Calculating PSD with 16-electrodes OpenBCi

edited July 5 in Research

I am using an ALL-IN-ONE BIOSENSING R&D BUNDLE, which contains 16 EEG electrodes and also two ear clips.
I am saving the data through the Python stream with .edf format and then loading it and using the following preprocessing:
LowPass_Freq = 0.5
HighPass_Freq = 30
Resampled_Frequency = 60
Epoch_Duration = 1
OverLap = 0.5
montage = mne.channels.make_standard_montage('standard_1020')

def read_data(file_path):
datax =, preload=True)
datax.drop_channels(['Fp2', 'O1', 'F4'])
print("Channel names before applying montage:", datax.ch_names)
datax.filter(l_freq=LowPass_Freq, h_freq=HighPass_Freq)
epochs = mne.make_fixed_length_epochs(datax, duration=Epoch_Duration, overlap=OverLap)
return epochs

My first question is do I need to set any channels as references? I meant this part in my code
Also, I dropped 3 channels since the stream data through GUI is not railed and does not have a good signal-to-noise ratio.
Moreover, I am using following code to calculate PSD

but once want to hardcode it and use the frequencies, the range is somehow like this:
[1.37151917e-11, 1.47513447e-11, 5.01511143e-12]

Also used 10*np.log10(psd_data) and the data would be in range of
[ -78.16904615, -75.18809093, -75.52985457,...]
which is weird.
so, how should I convert the PSD to dB to match that plot?

Thanks in advance



  • wjcroftwjcroft Mount Shasta, CA

    Hi Sorous,

    I'm not sure there are that many MNE experts here monitoring this Forum. Have you considered posting on the forum that is specific to MNE?

    I do wonder about the datax.resample(60) that you are doing. The Cyton sample rate is already pretty low (250 Hz for 8 channel and 125 Hz for 16). So downsampling to 60 Hz sample rate will lose a lot of resolution.

    EEG and MEG recordings are notable for their high temporal precision, and are often recorded with sampling rates around 1000 Hz or higher. This is good when precise timing of events is important to the experimental design or analysis plan, but also consumes more memory and computational resources when processing the data. In cases where high-frequency components of the signal are not of interest and precise timing is not needed (e.g., computing EOG or ECG projectors on a long recording), downsampling the signal can be a useful time-saver.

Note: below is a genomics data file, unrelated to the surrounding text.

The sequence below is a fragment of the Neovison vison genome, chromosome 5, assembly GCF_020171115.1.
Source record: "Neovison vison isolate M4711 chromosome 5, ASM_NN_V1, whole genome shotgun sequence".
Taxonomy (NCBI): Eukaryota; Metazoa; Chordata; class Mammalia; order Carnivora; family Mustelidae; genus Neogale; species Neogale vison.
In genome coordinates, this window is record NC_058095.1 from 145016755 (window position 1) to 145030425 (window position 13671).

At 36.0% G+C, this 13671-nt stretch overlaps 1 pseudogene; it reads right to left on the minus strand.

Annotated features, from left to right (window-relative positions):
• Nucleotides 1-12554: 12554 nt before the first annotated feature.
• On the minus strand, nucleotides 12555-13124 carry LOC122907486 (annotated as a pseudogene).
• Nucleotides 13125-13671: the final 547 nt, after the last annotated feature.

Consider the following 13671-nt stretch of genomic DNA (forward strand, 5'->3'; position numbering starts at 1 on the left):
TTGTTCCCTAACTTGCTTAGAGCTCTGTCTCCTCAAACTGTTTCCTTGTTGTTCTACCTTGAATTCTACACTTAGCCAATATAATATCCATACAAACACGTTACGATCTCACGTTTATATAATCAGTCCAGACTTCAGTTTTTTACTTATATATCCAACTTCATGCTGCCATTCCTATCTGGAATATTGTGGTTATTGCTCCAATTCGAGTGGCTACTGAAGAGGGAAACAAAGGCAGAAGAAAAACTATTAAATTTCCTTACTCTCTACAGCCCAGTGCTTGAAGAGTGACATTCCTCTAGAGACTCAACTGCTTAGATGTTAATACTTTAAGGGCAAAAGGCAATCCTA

Regards, William

  • Hi William,

    Thanks for the reply.
    Yes I already posted there as well, but still have not gotten any answer.
    Resampling my EEG data to 60 Hz can be highly beneficial for my motor imagery analysis without causing significant loss of important information. The key frequencies involved in motor imagery tasks primarily lie within the alpha (8-12 Hz) and beta (13-30 Hz) bands. By resampling to 60 Hz, which has a Nyquist frequency of 30 Hz, I can accurately capture these critical frequency ranges. Additionally, resampling reduces the data size and computational load, making processing and analysis more efficient. To ensure no important infoformation is lost, applying a low-pass filter to remove frequencies above 30 Hz before resampling prevents aliasing, thus maintaining the integrity of the essential data for my motor imagery tasks.
    Overall, I was thinking downsaples the data is better. Would you mind telling your thought about it?


  • wjcroftwjcroft Mount Shasta, CA

    The quote above from the MNE page suggests that downsampling (to reduce data size) is mainly appropriate for expensive research type amplifiers that sample at (for example) 1000 Hz. The 125 Hz sample rate is already fairly low resolution and does not need any further reduction.

    Additionally, even though you might think that 60 Hz sample rate can accurately record 30 Hz signals, it's not really the case. Think of a 30 Hz signal sampled at 60 Hz, but at the zero crossing points. This is called aliasing. The signal appears to be zero, but in fact that perception is just an artifact of the sample rate.

    A better metric for ensuring adequate sample rate for a given signal, is to (for example) have your sample rate roughly 5 times the signal frequency. That way the signal is recorded at 5 times during each signal waveform. And less affected by alias artifacts.

    5 times 30 equals 150 Hz, which is close to the 125 Hz Daisy rate.


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